Outriders just might be the looter shooter that fans have been asking for, there’s density in the lore of the game which never feels half-baked or made just for story progression. Square Enix and People Can Fly teamed up to deliver a new twist to the genre which seemed to be lacking innovation for quite some time. While no one goes into a looter shooter game for the storyline, having a good one certainly has its benefits and it forms a base to carry the game from point to point.
The strength of Outriders lays in how smoothly you transition from cutscenes to action, there’s a sense of impending doom right from the start. Regardless of the fact which class you pick, the skill tree will give you enough reasons to push and grind. There’s a reward for that as well. The more you push yourself, the more are your chances of earning rare and legendary items and weapons. It feels earned and its specialty stands out, each weapon is crafted with its own unique identity that will be unique for each playstyle.
Your style will strongly dictate most of your choice from the class that you pick and the weapons that you use, but while you may think that you can simply walk around doing what you know best, the game will often put different challenges that will have you changing your strategy.
The enemy AI in the game works flawlessly, from dodging grenades whenever you spend more than enough time in cover to having a strategy to overwhelm you. It feels like the game is actively trying to beat you instead of the other way around.
The graphics of the environment helps to differentiate each environment and you get to see the scale of the world the game has been set in. It feels like a fictitious forsaken world on the brink of collapse and you’re the only hope. There’s a lot to be read between the lines in Outriders.
The most engaging thing about Outriders isn’t the looter shooter aspect of the game but the sheer joy you get by combining abilities and raw firepower. Weapons have different rarities and you will get to see that better weapons cause more damage even to enemies that feel like bullet sponges at a time.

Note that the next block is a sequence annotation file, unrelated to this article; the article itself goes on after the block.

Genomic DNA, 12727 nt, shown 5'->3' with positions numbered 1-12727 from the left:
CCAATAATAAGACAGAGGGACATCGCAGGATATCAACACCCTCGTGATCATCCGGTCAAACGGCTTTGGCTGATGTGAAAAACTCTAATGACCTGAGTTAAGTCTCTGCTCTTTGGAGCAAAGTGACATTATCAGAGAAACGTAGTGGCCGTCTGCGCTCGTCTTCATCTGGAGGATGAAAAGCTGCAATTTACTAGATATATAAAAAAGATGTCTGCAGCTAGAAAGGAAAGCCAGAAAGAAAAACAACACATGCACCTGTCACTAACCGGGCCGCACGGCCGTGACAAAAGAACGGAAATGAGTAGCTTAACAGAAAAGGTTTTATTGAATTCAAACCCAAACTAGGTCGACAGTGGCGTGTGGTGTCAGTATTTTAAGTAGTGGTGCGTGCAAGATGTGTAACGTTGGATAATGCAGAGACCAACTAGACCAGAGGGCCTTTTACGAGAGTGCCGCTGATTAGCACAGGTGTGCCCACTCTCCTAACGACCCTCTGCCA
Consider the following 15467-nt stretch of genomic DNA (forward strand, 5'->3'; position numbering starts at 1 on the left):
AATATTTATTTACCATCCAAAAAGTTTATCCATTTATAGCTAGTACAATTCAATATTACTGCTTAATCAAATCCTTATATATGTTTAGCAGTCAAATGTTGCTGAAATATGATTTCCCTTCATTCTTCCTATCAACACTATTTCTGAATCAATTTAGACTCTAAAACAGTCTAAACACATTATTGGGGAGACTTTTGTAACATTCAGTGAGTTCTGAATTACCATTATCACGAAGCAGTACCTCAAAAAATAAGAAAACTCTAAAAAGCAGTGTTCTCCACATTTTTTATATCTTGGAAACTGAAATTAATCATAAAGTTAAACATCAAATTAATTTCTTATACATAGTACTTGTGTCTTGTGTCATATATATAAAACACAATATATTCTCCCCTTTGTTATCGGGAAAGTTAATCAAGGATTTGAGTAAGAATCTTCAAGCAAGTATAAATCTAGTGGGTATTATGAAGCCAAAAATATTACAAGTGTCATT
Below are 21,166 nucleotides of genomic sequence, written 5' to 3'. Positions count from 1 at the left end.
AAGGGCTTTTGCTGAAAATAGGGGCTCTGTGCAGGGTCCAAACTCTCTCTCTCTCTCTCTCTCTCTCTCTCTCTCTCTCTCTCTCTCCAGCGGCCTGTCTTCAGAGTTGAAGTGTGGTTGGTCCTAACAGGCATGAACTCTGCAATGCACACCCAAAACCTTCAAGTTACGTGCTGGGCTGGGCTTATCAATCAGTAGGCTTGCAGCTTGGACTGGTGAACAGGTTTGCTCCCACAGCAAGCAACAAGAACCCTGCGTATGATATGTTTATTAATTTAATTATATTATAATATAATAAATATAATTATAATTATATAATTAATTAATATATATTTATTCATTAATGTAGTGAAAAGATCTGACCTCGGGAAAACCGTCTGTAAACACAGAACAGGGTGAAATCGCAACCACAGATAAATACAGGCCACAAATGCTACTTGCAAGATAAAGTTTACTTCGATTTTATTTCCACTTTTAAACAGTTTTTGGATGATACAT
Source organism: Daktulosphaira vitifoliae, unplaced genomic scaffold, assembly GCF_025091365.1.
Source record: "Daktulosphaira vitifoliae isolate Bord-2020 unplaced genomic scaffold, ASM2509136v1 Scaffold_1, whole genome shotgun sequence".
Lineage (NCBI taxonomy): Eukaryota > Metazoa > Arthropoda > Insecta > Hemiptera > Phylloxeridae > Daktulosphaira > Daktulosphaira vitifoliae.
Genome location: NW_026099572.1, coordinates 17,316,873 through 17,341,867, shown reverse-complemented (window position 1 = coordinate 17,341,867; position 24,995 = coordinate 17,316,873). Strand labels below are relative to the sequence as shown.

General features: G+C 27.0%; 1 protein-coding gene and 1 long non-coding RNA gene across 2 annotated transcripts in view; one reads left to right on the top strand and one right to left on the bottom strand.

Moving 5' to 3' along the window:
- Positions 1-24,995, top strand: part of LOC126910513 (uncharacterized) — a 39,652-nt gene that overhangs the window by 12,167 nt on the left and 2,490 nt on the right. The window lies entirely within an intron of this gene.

Each aspect of the game has been crafted with profound thought and consideration behind it, but this doesn’t mean that the game does not have its share of glitches and bugs. Some seem game-breaking but the game mechanics help to overcome those flaws.
The aiming system while perfect in PC and PlayStation does not feel as it has been paid close attention to. Other than small things that add minor blemishes to the game, you’ll often forget about them as you go from one world tier to another.
Multiplayer feels amazing and is one of the strongest points in the game, but this is done without affecting the single-player experience, both are perfect in their own way and both have their pros and cons.
Outriders make you feel like you’re invested in the game and that says a lot about the entire project which took about 4 years in development. Outriders aren’t flawless, but it isn’t a game that you would want to put down even after months of playing.
The post-release content of Outriders will determine its future but with what’s been offered right now. It certainly feels like the best game that we’ve seen so far this year.